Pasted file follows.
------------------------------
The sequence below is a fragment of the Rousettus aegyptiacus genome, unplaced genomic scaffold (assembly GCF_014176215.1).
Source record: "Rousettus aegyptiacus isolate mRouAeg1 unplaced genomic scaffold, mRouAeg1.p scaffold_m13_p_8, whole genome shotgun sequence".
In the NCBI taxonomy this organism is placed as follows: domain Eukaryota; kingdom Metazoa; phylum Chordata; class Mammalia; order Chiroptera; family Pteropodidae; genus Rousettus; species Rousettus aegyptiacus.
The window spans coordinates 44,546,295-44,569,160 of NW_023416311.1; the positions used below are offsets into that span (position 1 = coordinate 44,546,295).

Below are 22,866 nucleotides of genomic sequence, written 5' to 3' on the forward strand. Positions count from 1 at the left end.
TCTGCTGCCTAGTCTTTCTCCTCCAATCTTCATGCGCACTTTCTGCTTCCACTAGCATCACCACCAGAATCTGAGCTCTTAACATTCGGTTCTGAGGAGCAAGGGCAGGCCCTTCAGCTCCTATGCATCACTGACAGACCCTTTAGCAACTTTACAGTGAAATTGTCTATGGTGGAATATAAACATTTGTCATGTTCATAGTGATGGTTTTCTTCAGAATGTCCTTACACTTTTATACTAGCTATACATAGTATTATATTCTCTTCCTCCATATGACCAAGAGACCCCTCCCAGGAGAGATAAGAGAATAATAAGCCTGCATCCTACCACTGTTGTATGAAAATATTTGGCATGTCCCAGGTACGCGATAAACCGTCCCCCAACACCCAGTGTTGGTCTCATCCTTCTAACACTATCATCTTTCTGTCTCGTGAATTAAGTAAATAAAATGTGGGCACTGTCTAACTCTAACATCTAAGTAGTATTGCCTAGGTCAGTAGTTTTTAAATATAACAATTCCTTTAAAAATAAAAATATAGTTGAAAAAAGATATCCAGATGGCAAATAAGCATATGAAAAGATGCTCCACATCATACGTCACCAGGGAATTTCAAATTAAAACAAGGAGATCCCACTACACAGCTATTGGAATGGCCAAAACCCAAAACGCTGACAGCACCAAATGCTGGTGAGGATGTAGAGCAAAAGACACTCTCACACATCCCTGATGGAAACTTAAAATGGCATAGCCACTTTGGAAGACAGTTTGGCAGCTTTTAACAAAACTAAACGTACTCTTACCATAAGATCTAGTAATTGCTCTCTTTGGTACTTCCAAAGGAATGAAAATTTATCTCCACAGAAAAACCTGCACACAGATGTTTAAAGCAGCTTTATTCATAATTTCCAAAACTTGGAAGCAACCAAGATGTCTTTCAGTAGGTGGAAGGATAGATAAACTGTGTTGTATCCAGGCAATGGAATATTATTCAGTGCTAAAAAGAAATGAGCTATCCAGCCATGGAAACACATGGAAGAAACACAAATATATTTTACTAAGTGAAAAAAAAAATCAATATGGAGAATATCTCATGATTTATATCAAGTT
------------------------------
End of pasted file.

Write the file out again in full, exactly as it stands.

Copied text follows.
The sequence below is a fragment of the Rousettus aegyptiacus genome, unplaced genomic scaffold (assembly GCF_014176215.1).
Source record: "Rousettus aegyptiacus isolate mRouAeg1 unplaced genomic scaffold, mRouAeg1.p scaffold_m13_p_8, whole genome shotgun sequence".
In the NCBI taxonomy this organism is placed as follows: domain Eukaryota; kingdom Metazoa; phylum Chordata; class Mammalia; order Chiroptera; family Pteropodidae; genus Rousettus; species Rousettus aegyptiacus.
The window spans coordinates 44,546,295-44,569,160 of NW_023416311.1; the positions used below are offsets into that span (position 1 = coordinate 44,546,295).

Below are 22,866 nucleotides of genomic sequence, written 5' to 3' on the forward strand. Positions count from 1 at the left end.
TCTGCTGCCTAGTCTTTCTCCTCCAATCTTCATGCGCACTTTCTGCTTCCACTAGCATCACCACCAGAATCTGAGCTCTTAACATTCGGTTCTGAGGAGCAAGGGCAGGCCCTTCAGCTCCTATGCATCACTGACAGACCCTTTAGCAACTTTACAGTGAAATTGTCTATGGTGGAATATAAACATTTGTCATGTTCATAGTGATGGTTTTCTTCAGAATGTCCTTACACTTTTATACTAGCTATACATAGTATTATATTCTCTTCCTCCATATGACCAAGAGACCCCTCCCAGGAGAGATAAGAGAATAATAAGCCTGCATCCTACCACTGTTGTATGAAAATATTTGGCATGTCCCAGGTACGCGATAAACCGTCCCCCAACACCCAGTGTTGGTCTCATCCTTCTAACACTATCATCTTTCTGTCTCGTGAATTAAGTAAATAAAATGTGGGCACTGTCTAACTCTAACATCTAAGTAGTATTGCCTAGGTCAGTAGTTTTTAAATATAACAATTCCTTTAAAAATAAAAATATAGTTGAAAAAAGATATCCAGATGGCAAATAAGCATATGAAAAGATGCTCCACATCATACGTCACCAGGGAATTTCAAATTAAAACAAGGAGATCCCACTACACAGCTATTGGAATGGCCAAAACCCAAAACGCTGACAGCACCAAATGCTGGTGAGGATGTAGAGCAAAAGACACTCTCACACATCCCTGATGGAAACTTAAAATGGCATAGCCACTTTGGAAGACAGTTTGGCAGCTTTTAACAAAACTAAACGTACTCTTACCATAAGATCTAGTAATTGCTCTCTTTGGTACTTCCAAAGGAATGAAAATTTATCTCCACAGAAAAACCTGCACACAGATGTTTAAAGCAGCTTTATTCATAATTTCCAAAACTTGGAAGCAACCAAGATGTCTTTCAGTAGGTGGAAGGATAGATAAACTGTGTTGTATCCAGGCAATGGAATATTATTCAGTGCTAAAAAGAAATGAGCTATCCAGCCATGGAAACACATGGAAGAAACACAAATATATTTTACTAAGTGAAAAAAAAAATCAATATGGAGAATATCTCATGATTTATATCAAGTT